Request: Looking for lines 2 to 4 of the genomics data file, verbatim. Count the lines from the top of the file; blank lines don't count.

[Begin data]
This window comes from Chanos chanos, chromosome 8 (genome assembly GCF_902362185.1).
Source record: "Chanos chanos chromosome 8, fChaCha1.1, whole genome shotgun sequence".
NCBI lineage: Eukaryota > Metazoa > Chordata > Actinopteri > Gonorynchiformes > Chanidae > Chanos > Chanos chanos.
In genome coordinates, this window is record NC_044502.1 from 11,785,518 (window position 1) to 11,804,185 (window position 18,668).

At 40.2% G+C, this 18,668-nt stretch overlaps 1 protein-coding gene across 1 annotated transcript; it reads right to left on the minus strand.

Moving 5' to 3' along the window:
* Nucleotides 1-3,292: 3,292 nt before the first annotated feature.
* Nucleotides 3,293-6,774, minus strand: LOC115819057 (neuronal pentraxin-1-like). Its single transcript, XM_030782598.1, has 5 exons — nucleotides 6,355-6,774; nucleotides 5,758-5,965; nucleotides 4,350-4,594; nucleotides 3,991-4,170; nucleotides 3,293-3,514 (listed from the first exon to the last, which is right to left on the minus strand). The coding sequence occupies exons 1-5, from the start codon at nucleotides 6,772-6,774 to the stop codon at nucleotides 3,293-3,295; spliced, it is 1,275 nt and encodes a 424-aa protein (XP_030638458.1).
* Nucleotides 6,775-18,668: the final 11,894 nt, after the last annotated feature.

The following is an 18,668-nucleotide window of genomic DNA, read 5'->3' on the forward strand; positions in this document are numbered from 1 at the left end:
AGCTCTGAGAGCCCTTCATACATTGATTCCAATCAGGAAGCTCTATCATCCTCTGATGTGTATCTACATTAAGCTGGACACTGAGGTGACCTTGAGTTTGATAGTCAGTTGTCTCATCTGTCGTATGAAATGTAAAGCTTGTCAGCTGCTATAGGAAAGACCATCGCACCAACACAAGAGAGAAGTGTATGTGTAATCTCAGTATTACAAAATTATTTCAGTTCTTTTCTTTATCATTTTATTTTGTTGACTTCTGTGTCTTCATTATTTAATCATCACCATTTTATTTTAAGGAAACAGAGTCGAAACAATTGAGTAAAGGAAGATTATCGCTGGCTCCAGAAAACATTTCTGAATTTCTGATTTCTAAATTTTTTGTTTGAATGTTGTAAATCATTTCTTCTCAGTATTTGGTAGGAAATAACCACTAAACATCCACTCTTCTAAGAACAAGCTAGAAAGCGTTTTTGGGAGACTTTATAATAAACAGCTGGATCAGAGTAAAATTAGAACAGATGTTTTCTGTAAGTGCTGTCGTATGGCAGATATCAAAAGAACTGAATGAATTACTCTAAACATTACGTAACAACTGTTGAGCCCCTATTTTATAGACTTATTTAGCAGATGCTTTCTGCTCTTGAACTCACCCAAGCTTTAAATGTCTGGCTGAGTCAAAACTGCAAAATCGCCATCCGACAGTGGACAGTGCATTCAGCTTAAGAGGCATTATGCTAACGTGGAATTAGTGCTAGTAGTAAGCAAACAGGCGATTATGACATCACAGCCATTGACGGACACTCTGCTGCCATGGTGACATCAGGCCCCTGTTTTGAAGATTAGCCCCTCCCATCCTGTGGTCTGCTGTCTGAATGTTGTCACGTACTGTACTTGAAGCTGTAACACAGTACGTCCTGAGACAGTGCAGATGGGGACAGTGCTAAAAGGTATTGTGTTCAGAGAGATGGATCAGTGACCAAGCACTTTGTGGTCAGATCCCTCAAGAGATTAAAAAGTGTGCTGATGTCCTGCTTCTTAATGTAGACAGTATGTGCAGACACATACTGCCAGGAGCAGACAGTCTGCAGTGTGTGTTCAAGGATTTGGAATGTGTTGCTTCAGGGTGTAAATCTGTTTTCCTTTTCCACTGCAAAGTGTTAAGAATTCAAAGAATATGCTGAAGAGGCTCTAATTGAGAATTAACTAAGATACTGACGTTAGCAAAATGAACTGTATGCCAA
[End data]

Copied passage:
Source record: "Chanos chanos chromosome 8, fChaCha1.1, whole genome shotgun sequence".
NCBI lineage: Eukaryota > Metazoa > Chordata > Actinopteri > Gonorynchiformes > Chanidae > Chanos > Chanos chanos.
In genome coordinates, this window is record NC_044502.1 from 11,785,518 (window position 1) to 11,804,185 (window position 18,668).